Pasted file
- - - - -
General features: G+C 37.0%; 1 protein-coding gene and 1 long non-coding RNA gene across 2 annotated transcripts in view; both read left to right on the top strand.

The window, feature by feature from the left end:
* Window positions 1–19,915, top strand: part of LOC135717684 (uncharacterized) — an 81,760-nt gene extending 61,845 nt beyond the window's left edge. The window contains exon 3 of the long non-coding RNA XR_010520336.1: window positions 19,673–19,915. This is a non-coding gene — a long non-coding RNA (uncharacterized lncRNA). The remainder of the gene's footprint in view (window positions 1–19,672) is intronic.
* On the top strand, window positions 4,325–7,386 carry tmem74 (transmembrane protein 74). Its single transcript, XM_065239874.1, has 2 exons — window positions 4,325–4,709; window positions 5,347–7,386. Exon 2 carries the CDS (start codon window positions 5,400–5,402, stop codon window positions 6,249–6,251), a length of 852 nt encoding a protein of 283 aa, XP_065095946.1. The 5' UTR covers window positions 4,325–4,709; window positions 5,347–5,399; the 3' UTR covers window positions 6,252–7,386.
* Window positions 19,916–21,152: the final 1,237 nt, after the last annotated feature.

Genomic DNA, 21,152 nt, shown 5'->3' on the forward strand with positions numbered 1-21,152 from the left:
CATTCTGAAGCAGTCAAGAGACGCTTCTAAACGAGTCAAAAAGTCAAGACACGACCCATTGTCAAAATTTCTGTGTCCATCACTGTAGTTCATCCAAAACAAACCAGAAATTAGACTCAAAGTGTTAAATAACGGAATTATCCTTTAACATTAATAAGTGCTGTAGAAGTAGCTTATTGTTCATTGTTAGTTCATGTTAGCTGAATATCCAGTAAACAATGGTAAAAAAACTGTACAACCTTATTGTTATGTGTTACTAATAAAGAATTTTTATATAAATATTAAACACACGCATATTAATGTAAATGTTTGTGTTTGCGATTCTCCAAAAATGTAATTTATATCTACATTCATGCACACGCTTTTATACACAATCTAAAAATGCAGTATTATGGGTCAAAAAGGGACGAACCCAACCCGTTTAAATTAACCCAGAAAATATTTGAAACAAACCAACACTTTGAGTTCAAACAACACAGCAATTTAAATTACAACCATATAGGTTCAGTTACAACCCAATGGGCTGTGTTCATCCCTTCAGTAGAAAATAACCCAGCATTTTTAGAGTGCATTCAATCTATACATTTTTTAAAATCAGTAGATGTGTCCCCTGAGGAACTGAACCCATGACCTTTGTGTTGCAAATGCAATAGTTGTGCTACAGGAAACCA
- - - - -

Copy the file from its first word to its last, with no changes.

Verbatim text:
General features: G+C 37.0%; 1 protein-coding gene and 1 long non-coding RNA gene across 2 annotated transcripts in view; both read left to right on the top strand.

The window, feature by feature from the left end:
* Window positions 1–19,915, top strand: part of LOC135717684 (uncharacterized) — an 81,760-nt gene extending 61,845 nt beyond the window's left edge. The window contains exon 3 of the long non-coding RNA XR_010520336.1: window positions 19,673–19,915. This is a non-coding gene — a long non-coding RNA (uncharacterized lncRNA). The remainder of the gene's footprint in view (window positions 1–19,672) is intronic.
* On the top strand, window positions 4,325–7,386 carry tmem74 (transmembrane protein 74). Its single transcript, XM_065239874.1, has 2 exons — window positions 4,325–4,709; window positions 5,347–7,386. Exon 2 carries the CDS (start codon window positions 5,400–5,402, stop codon window positions 6,249–6,251), a length of 852 nt encoding a protein of 283 aa, XP_065095946.1. The 5' UTR covers window positions 4,325–4,709; window positions 5,347–5,399; the 3' UTR covers window positions 6,252–7,386.
* Window positions 19,916–21,152: the final 1,237 nt, after the last annotated feature.

Genomic DNA, 21,152 nt, shown 5'->3' on the forward strand with positions numbered 1-21,152 from the left:
CATTCTGAAGCAGTCAAGAGACGCTTCTAAACGAGTCAAAAAGTCAAGACACGACCCATTGTCAAAATTTCTGTGTCCATCACTGTAGTTCATCCAAAACAAACCAGAAATTAGACTCAAAGTGTTAAATAACGGAATTATCCTTTAACATTAATAAGTGCTGTAGAAGTAGCTTATTGTTCATTGTTAGTTCATGTTAGCTGAATATCCAGTAAACAATGGTAAAAAAACTGTACAACCTTATTGTTATGTGTTACTAATAAAGAATTTTTATATAAATATTAAACACACGCATATTAATGTAAATGTTTGTGTTTGCGATTCTCCAAAAATGTAATTTATATCTACATTCATGCACACGCTTTTATACACAATCTAAAAATGCAGTATTATGGGTCAAAAAGGGACGAACCCAACCCGTTTAAATTAACCCAGAAAATATTTGAAACAAACCAACACTTTGAGTTCAAACAACACAGCAATTTAAATTACAACCATATAGGTTCAGTTACAACCCAATGGGCTGTGTTCATCCCTTCAGTAGAAAATAACCCAGCATTTTTAGAGTGCATTCAATCTATACATTTTTTAAAATCAGTAGATGTGTCCCCTGAGGAACTGAACCCATGACCTTTGTGTTGCAAATGCAATAGTTGTGCTACAGGAAACCA